BWW Interview: Helen Cha-Pyo & NEW JERSEY YOUTH SYMPHONY on 5/19 at NJPAC
The New Jersey Youth Symphony (NJYS) will honor its 40th Anniversary with a celebratory concert at New Jersey Performing Arts Center (NJPAC) in Newark on Sunday, May 19 at 3:00 p.m. The orchestra's Artistic Director, Helen Cha-Pyo will showcase the youth symphony's extensive talent in a program that feature's Carl Orff's Carmina Burana as the orchestra is joined by guest soloists and choruses from the Newark Boys Chorus, J.P. Stevens High School, Newark Academy, New Providence High School, Ridge High School, and Somerville High School.
Before joining NJYS and the Wharton Institute for the Performing Arts, Ms. Cha-Pyo was the Music Director and Conductor for the Empire State Youth Orchestra (ESYO) based in Albany, New York. While there she won three prestigious ASCAP Awards, and led the orchestra in performances around the world, performing in outstanding concert halls such as Carnegie Hall, Ozawa Hall and EMPAC. Because of her impact on so many young musicians, ESYO established the Helen Cha-Pyo Golden Baton Award and Scholarship, for students who embody her passionate commitment to music as a means to enrich their community.
Born in South Korea, Ms. Cha-Pyo immigrated to the US when she was 12, studying piano and organ in the Julliard School Pre-College Program. She holds degrees from Oberlin Conservatory and the Eastman School of Music. In addition, she won conducting fellowships at the Aspen Festival and the Yale School of Music.
She is a frequent guest conductor and clinician for All-State and Regional Festival Orchestras throughout the country and this summer will be conducting at Vermont's Kinhaven School and at the Ithaca College Summer Music Academy.
Broadwayworld had the opportunity to interview Helen Cha-Pyo about her career and the upcoming concert at NJPAC.
What was your earliest interest in music?
I grew up singing all the time, thanks to my parents who were amateur musicians. I was a member of the Korean Broadcast System Children's Choir and was on Live TV several days a week during my elementary school years in Seoul, Korea. I started playing the piano and living a life of a competitive young pianist in the competition circuit until I was twelve years old then immigrated to America and continued my training at the Juilliard School Pre-College.
Can you tell us about a few musicians that have inspired your career?
I have so many to name but I must start with my high school music teachers: Willard McNary, Bob Shaut, Sheila Fiumarello- They lived and breathed music every day and demonstrated the transformative power of music in making a positive impact in young people's lives. I also look to great artists like Yo-Yo Ma for using music as a bridge to connect people, communities, nations all around the world.
We'd love to know a little bit about your musical education.
Julliard Pre-College (organ performance)
Oberlin College and Conservatory, BM in organ performance
Eastman School of Music, MM in conducting and organ performance
What advice do you have for young aspiring musicians?
Practice your craft every day - but do it with a clear goal in mind every time you practice. It's not always about how many hours you practice. It's really about practicing smart.
Dig deeper and make real connections between the music you are playing and you as a person - Think beyond 'what' and 'when' of the music and more 'why' and 'how'.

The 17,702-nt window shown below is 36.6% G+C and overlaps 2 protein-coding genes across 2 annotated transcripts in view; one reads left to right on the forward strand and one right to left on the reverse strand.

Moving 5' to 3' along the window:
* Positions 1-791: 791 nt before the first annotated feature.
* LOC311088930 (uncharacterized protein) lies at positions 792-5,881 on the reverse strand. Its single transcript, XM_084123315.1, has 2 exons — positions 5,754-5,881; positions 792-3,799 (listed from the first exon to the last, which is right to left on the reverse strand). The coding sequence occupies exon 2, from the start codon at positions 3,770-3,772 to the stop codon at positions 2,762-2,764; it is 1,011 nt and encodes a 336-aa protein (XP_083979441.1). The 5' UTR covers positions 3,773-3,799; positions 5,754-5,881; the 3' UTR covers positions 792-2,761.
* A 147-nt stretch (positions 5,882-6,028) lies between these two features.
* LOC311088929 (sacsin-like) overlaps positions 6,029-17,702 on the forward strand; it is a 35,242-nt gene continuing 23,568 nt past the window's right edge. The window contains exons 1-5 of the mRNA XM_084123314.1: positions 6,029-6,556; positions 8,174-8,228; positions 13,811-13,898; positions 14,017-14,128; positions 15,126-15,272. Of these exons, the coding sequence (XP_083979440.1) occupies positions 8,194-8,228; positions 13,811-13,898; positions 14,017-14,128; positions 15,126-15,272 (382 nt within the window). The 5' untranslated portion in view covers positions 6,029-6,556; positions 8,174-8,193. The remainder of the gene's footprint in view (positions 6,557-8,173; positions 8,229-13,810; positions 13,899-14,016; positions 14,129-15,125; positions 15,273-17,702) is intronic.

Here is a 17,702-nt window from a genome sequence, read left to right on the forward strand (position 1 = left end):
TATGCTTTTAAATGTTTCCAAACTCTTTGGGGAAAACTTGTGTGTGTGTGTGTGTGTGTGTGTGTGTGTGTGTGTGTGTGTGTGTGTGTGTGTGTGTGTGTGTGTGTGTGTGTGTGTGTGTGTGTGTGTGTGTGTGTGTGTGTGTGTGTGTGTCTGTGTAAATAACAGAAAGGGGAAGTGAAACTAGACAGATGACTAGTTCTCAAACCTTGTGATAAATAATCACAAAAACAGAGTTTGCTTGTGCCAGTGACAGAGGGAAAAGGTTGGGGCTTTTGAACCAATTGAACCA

Tell us about some of the challenges of your work as Artistic Director and Conductor of NJYS.
As Artistic Director and Conductor, there are lots of behind-the-scenes work which requires creativity. My creativity needs lots of quiet time not only to create an artistic vision for the organization but also to do my personal study of the music I'm conducting. Between meetings, emails, rehearsals and concerts, I have to be creative in finding that quiet space in my daily life.
Why do you find your work with NJYS so rewarding?
It is all about meaningful relationships and connections we are able to make at NJYS that makes it so rewarding. It is thrilling to witness life-long friendships develop and communities built through engaging each other in high-level music-making. I love working with talented and dedicated young musicians and inspiring them to dwell in their infinite possibility through music. In the process, they inspire me to be my very best.
Can you give us a little preview of the upcoming NJYS show at NJPAC?
I anticipate this concert to be what post-Millennials would call an 'epic event!' When nearly 500 high school musicians from 13 different counties of NJ take the stage at NJPAC to perform Carmina Burana by Carl Orff, it is truly an extravaganza! I am also thrilled to present a 145-member Festival String Orchestra of our elementary and middle school-age string players assembled just for this concert. Also joined by Newark Boys Chorus and the Paterson Music Project Chorus, the Festival String Orchestra will give a world premiere performance of "Three Poems of Langston Hughes" by Jack Bender, a newly commissioned work to commemorate the New Jersey Youth Symphony's 40th Anniversary celebration.
Can you share any of your future plans with our readers?
We have many exciting future plans but I am most excited about our upcoming tour to Italy in the summer of 2020. The flagship ensemble, Youth Symphony, will travel through Italy and give performances in Milan, Florence, Rome and Albano. This will be a life-changing experience for our young musicians!
You can learn more about New Jersey Youth Symphony at www.NJYS.org. Follow them on Instagram: #newjerseyyouthsymphony and on Facebook: @NewJerseyYouthSymphony.
To learn more about the NJYS concert at NJPAC and to purchase tickets, please visit www.njpac.org.
Photo Credit: Courtesy of Helen Cha-Pyo